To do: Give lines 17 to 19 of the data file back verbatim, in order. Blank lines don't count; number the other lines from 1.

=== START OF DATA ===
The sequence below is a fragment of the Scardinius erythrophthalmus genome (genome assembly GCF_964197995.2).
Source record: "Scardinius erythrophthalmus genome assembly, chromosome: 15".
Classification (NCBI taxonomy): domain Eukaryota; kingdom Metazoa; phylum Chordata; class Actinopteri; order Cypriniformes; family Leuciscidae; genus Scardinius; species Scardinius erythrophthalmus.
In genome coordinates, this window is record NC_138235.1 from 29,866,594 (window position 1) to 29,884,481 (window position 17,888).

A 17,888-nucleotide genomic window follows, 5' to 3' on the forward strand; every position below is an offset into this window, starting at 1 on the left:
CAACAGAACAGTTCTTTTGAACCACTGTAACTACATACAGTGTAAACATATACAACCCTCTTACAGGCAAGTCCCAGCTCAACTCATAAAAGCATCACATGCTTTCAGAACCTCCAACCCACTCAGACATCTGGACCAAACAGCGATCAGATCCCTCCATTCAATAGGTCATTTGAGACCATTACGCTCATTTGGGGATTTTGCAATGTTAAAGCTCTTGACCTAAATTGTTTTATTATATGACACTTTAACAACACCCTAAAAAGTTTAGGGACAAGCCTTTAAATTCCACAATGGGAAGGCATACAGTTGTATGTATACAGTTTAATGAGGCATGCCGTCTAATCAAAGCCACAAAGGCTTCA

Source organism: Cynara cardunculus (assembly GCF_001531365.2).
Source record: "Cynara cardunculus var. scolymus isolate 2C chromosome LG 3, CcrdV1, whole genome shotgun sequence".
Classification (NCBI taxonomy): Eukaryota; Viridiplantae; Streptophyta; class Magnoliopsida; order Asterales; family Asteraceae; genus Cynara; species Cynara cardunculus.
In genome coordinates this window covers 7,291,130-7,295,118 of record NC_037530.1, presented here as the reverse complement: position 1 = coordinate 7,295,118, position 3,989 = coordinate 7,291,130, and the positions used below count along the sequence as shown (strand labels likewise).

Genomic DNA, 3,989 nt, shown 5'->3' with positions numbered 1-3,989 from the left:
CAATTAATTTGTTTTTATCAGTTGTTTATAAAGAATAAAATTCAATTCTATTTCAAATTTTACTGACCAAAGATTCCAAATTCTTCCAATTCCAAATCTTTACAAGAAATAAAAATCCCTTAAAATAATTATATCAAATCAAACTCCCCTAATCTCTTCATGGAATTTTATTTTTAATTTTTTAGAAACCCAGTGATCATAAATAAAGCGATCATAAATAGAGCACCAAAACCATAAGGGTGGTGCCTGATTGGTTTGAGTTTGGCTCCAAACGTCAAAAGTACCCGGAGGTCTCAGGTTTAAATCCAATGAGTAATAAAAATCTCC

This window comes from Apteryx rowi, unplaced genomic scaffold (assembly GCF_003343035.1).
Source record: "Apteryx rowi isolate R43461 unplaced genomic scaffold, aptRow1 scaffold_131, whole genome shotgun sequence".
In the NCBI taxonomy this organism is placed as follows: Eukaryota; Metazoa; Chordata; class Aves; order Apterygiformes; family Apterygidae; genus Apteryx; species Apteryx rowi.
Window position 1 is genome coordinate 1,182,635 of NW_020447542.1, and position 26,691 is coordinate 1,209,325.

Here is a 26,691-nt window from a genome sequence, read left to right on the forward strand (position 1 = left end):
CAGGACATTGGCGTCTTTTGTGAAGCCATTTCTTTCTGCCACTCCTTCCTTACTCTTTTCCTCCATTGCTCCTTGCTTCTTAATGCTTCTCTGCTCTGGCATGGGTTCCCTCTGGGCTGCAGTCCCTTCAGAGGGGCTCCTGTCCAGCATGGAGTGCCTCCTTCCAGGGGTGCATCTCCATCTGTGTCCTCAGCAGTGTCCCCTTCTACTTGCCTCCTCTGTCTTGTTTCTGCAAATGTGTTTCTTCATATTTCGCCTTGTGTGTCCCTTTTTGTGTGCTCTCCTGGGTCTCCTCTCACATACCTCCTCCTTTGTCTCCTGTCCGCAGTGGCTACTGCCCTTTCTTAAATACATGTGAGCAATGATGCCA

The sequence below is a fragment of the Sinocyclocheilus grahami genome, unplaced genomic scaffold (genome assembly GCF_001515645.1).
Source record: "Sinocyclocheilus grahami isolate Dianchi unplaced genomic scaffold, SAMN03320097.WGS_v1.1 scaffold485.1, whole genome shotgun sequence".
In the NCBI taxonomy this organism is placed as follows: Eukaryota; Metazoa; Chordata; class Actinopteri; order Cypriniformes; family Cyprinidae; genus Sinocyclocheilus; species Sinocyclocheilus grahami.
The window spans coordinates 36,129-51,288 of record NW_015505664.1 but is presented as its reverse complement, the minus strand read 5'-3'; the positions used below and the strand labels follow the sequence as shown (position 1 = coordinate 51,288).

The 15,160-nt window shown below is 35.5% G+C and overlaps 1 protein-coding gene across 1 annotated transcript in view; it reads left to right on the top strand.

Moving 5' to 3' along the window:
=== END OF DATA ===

Here is a 26,691-nt window from a genome sequence, read left to right on the forward strand (position 1 = left end):
CAGGACATTGGCGTCTTTTGTGAAGCCATTTCTTTCTGCCACTCCTTCCTTACTCTTTTCCTCCATTGCTCCTTGCTTCTTAATGCTTCTCTGCTCTGGCATGGGTTCCCTCTGGGCTGCAGTCCCTTCAGAGGGGCTCCTGTCCAGCATGGAGTGCCTCCTTCCAGGGGTGCATCTCCATCTGTGTCCTCAGCAGTGTCCCCTTCTACTTGCCTCCTCTGTCTTGTTTCTGCAAATGTGTTTCTTCATATTTCGCCTTGTGTGTCCCTTTTTGTGTGCTCTCCTGGGTCTCCTCTCACATACCTCCTCCTTTGTCTCCTGTCCGCAGTGGCTACTGCCCTTTCTTAAATACATGTGAGCAATGATGCCA

The sequence below is a fragment of the Sinocyclocheilus grahami genome, unplaced genomic scaffold (genome assembly GCF_001515645.1).